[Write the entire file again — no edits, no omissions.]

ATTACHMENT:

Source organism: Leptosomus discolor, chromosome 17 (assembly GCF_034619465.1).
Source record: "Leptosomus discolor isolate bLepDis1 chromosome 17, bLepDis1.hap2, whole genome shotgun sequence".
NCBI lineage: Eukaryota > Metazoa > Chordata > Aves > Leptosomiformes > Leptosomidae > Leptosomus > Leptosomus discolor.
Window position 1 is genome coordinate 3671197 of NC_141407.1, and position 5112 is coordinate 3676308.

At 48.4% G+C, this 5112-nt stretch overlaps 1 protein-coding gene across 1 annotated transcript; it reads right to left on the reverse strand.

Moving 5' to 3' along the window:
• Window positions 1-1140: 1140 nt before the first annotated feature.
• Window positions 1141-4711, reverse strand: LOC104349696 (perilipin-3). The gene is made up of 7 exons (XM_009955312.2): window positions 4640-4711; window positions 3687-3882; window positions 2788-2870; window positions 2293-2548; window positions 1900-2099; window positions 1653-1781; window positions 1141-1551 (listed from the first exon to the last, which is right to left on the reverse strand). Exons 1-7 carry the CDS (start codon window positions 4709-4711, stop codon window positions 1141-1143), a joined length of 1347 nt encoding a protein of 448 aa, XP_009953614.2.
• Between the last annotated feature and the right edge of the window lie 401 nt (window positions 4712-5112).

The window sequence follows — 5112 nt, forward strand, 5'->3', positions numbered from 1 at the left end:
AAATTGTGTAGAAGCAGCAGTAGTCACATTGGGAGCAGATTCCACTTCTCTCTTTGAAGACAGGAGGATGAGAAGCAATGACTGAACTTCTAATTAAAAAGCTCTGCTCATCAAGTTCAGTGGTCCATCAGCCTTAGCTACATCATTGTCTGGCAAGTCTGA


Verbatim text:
Source organism: Leptosomus discolor, chromosome 17 (assembly GCF_034619465.1).
Source record: "Leptosomus discolor isolate bLepDis1 chromosome 17, bLepDis1.hap2, whole genome shotgun sequence".
NCBI lineage: Eukaryota > Metazoa > Chordata > Aves > Leptosomiformes > Leptosomidae > Leptosomus > Leptosomus discolor.
Window position 1 is genome coordinate 3671197 of NC_141407.1, and position 5112 is coordinate 3676308.

At 48.4% G+C, this 5112-nt stretch overlaps 1 protein-coding gene across 1 annotated transcript; it reads right to left on the reverse strand.

Moving 5' to 3' along the window:
• Window positions 1-1140: 1140 nt before the first annotated feature.
• Window positions 1141-4711, reverse strand: LOC104349696 (perilipin-3). The gene is made up of 7 exons (XM_009955312.2): window positions 4640-4711; window positions 3687-3882; window positions 2788-2870; window positions 2293-2548; window positions 1900-2099; window positions 1653-1781; window positions 1141-1551 (listed from the first exon to the last, which is right to left on the reverse strand). Exons 1-7 carry the CDS (start codon window positions 4709-4711, stop codon window positions 1141-1143), a joined length of 1347 nt encoding a protein of 448 aa, XP_009953614.2.
• Between the last annotated feature and the right edge of the window lie 401 nt (window positions 4712-5112).

The window sequence follows — 5112 nt, forward strand, 5'->3', positions numbered from 1 at the left end:
AAATTGTGTAGAAGCAGCAGTAGTCACATTGGGAGCAGATTCCACTTCTCTCTTTGAAGACAGGAGGATGAGAAGCAATGACTGAACTTCTAATTAAAAAGCTCTGCTCATCAAGTTCAGTGGTCCATCAGCCTTAGCTACATCATTGTCTGGCAAGTCTGA